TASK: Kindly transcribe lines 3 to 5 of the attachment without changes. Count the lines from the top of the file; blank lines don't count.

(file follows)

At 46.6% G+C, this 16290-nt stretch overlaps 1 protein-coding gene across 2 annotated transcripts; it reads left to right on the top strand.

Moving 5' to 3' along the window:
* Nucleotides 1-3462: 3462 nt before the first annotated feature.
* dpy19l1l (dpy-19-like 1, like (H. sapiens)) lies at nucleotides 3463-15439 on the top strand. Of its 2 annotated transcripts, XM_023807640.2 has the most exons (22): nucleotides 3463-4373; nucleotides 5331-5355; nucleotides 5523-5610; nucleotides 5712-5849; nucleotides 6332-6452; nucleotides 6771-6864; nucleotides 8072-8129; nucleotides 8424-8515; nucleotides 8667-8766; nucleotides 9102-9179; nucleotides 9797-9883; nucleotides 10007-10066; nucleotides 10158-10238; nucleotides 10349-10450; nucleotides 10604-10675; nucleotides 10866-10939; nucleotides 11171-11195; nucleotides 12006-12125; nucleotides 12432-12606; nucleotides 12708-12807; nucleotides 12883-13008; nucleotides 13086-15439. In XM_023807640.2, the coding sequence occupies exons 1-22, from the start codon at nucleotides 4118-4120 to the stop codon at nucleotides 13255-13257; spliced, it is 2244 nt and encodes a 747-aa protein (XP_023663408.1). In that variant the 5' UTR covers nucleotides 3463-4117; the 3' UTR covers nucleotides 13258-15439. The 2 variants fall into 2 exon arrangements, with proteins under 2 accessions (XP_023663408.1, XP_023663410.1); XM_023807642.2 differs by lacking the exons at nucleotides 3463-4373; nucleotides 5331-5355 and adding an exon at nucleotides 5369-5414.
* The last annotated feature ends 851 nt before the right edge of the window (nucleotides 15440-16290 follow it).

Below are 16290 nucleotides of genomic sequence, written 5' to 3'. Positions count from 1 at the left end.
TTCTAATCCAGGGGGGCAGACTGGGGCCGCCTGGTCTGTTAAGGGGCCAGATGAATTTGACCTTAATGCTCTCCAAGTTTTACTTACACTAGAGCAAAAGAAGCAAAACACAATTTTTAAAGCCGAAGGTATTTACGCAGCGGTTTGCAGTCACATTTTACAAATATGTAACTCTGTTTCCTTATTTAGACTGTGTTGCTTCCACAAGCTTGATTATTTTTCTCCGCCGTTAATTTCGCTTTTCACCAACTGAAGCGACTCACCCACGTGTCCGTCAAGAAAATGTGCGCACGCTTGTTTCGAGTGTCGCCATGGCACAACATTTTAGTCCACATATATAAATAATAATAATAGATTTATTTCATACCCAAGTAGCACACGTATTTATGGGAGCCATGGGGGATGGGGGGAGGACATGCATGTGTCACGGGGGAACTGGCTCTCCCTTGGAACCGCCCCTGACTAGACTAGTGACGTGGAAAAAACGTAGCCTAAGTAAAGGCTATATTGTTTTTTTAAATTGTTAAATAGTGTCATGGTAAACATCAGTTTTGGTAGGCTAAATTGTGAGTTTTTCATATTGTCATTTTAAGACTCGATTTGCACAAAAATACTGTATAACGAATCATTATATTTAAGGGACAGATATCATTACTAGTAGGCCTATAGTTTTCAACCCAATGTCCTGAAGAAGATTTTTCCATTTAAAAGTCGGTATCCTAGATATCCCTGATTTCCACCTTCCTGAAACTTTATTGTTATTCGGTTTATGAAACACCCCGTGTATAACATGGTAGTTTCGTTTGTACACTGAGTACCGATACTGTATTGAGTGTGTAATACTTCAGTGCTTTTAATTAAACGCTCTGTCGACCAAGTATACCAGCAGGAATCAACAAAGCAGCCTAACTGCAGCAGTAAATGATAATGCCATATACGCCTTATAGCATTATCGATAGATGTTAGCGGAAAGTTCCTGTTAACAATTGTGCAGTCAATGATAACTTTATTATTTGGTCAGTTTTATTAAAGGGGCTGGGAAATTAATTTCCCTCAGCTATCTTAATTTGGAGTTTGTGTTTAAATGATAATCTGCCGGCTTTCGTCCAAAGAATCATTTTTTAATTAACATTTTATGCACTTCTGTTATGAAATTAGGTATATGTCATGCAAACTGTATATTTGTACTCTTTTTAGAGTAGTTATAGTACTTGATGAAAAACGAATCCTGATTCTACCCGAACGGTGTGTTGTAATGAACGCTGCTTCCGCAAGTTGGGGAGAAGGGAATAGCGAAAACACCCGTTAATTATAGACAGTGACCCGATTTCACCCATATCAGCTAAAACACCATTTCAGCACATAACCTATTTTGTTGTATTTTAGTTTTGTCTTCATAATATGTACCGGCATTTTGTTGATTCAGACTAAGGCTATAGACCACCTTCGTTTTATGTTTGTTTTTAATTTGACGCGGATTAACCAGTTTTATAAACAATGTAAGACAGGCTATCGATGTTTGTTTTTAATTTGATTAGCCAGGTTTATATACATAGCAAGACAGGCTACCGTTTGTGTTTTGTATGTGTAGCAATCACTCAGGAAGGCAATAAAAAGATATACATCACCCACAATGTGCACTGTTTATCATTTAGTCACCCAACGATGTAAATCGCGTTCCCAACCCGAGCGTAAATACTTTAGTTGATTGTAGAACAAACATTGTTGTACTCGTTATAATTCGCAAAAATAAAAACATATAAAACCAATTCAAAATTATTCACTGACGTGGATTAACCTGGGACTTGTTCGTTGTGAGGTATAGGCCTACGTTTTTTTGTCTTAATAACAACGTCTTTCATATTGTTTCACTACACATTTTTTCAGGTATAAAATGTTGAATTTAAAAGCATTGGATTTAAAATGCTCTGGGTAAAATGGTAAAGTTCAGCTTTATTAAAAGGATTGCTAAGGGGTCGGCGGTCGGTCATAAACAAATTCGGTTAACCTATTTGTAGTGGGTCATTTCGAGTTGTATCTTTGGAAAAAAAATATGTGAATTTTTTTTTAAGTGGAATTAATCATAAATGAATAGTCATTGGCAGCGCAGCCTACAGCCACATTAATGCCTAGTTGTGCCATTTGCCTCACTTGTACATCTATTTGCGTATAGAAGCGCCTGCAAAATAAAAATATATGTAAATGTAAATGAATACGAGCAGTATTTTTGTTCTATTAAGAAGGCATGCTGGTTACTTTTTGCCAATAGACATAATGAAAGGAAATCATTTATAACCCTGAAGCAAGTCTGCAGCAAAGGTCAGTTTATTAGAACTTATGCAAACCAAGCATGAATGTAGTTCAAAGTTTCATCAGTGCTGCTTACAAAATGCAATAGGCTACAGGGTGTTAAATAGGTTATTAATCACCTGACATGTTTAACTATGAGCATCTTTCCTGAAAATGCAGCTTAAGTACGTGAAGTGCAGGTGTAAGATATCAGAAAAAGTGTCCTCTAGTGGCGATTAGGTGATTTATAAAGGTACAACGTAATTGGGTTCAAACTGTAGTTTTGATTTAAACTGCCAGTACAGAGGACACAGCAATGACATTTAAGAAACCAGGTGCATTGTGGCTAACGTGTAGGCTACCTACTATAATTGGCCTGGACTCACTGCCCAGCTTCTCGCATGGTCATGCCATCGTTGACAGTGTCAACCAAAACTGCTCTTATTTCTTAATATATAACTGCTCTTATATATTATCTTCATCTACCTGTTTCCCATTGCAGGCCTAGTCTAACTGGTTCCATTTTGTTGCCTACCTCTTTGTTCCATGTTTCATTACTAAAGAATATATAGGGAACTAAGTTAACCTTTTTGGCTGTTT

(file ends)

* Nucleotides 1-3462: 3462 nt before the first annotated feature.
* dpy19l1l (dpy-19-like 1, like (H. sapiens)) lies at nucleotides 3463-15439 on the top strand. Of its 2 annotated transcripts, XM_023807640.2 has the most exons (22): nucleotides 3463-4373; nucleotides 5331-5355; nucleotides 5523-5610; nucleotides 5712-5849; nucleotides 6332-6452; nucleotides 6771-6864; nucleotides 8072-8129; nucleotides 8424-8515; nucleotides 8667-8766; nucleotides 9102-9179; nucleotides 9797-9883; nucleotides 10007-10066; nucleotides 10158-10238; nucleotides 10349-10450; nucleotides 10604-10675; nucleotides 10866-10939; nucleotides 11171-11195; nucleotides 12006-12125; nucleotides 12432-12606; nucleotides 12708-12807; nucleotides 12883-13008; nucleotides 13086-15439. In XM_023807640.2, the coding sequence occupies exons 1-22, from the start codon at nucleotides 4118-4120 to the stop codon at nucleotides 13255-13257; spliced, it is 2244 nt and encodes a 747-aa protein (XP_023663408.1). In that variant the 5' UTR covers nucleotides 3463-4117; the 3' UTR covers nucleotides 13258-15439. The 2 variants fall into 2 exon arrangements, with proteins under 2 accessions (XP_023663408.1, XP_023663410.1); XM_023807642.2 differs by lacking the exons at nucleotides 3463-4373; nucleotides 5331-5355 and adding an exon at nucleotides 5369-5414.
* The last annotated feature ends 851 nt before the right edge of the window (nucleotides 15440-16290 follow it).